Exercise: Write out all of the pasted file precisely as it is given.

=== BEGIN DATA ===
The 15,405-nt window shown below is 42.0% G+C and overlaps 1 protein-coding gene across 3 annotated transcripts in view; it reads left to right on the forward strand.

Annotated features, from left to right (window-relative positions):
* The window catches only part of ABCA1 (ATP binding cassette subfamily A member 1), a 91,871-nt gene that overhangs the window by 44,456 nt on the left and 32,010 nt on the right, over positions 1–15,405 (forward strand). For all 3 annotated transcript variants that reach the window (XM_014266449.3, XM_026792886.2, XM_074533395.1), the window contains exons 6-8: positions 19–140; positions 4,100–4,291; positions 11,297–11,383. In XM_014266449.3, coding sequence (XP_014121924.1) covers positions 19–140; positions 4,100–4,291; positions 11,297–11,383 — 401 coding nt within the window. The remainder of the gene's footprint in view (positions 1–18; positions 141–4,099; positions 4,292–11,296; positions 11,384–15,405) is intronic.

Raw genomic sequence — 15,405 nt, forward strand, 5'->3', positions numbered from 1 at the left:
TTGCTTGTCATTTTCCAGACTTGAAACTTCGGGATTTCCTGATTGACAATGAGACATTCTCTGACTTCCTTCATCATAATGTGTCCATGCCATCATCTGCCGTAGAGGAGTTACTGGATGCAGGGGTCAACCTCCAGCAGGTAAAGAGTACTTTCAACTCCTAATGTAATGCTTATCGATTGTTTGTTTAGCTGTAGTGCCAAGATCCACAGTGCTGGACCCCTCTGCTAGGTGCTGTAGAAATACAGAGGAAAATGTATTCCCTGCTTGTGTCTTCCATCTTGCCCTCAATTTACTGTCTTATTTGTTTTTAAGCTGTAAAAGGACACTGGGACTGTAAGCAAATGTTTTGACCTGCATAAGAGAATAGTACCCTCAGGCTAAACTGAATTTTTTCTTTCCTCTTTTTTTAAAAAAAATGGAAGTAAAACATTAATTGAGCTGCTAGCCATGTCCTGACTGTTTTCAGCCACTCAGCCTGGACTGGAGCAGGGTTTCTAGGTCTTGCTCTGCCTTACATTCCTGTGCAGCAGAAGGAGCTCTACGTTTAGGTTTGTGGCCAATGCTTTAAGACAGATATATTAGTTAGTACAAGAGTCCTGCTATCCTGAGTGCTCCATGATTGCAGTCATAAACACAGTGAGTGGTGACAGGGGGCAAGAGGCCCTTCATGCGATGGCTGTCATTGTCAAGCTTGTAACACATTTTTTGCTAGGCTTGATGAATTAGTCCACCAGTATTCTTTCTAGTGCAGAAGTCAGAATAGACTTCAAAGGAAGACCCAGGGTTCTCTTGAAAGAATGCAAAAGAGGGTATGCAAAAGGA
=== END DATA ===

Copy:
The 15,405-nt window shown below is 42.0% G+C and overlaps 1 protein-coding gene across 3 annotated transcripts in view; it reads left to right on the forward strand.

Annotated features, from left to right (window-relative positions):
* The window catches only part of ABCA1 (ATP binding cassette subfamily A member 1), a 91,871-nt gene that overhangs the window by 44,456 nt on the left and 32,010 nt on the right, over positions 1–15,405 (forward strand). For all 3 annotated transcript variants that reach the window (XM_014266449.3, XM_026792886.2, XM_074533395.1), the window contains exons 6-8: positions 19–140; positions 4,100–4,291; positions 11,297–11,383. In XM_014266449.3, coding sequence (XP_014121924.1) covers positions 19–140; positions 4,100–4,291; positions 11,297–11,383 — 401 coding nt within the window. The remainder of the gene's footprint in view (positions 1–18; positions 141–4,099; positions 4,292–11,296; positions 11,384–15,405) is intronic.

Raw genomic sequence — 15,405 nt, forward strand, 5'->3', positions numbered from 1 at the left:
TTGCTTGTCATTTTCCAGACTTGAAACTTCGGGATTTCCTGATTGACAATGAGACATTCTCTGACTTCCTTCATCATAATGTGTCCATGCCATCATCTGCCGTAGAGGAGTTACTGGATGCAGGGGTCAACCTCCAGCAGGTAAAGAGTACTTTCAACTCCTAATGTAATGCTTATCGATTGTTTGTTTAGCTGTAGTGCCAAGATCCACAGTGCTGGACCCCTCTGCTAGGTGCTGTAGAAATACAGAGGAAAATGTATTCCCTGCTTGTGTCTTCCATCTTGCCCTCAATTTACTGTCTTATTTGTTTTTAAGCTGTAAAAGGACACTGGGACTGTAAGCAAATGTTTTGACCTGCATAAGAGAATAGTACCCTCAGGCTAAACTGAATTTTTTCTTTCCTCTTTTTTTAAAAAAAATGGAAGTAAAACATTAATTGAGCTGCTAGCCATGTCCTGACTGTTTTCAGCCACTCAGCCTGGACTGGAGCAGGGTTTCTAGGTCTTGCTCTGCCTTACATTCCTGTGCAGCAGAAGGAGCTCTACGTTTAGGTTTGTGGCCAATGCTTTAAGACAGATATATTAGTTAGTACAAGAGTCCTGCTATCCTGAGTGCTCCATGATTGCAGTCATAAACACAGTGAGTGGTGACAGGGGGCAAGAGGCCCTTCATGCGATGGCTGTCATTGTCAAGCTTGTAACACATTTTTTGCTAGGCTTGATGAATTAGTCCACCAGTATTCTTTCTAGTGCAGAAGTCAGAATAGACTTCAAAGGAAGACCCAGGGTTCTCTTGAAAGAATGCAAAAGAGGGTATGCAAAAGGA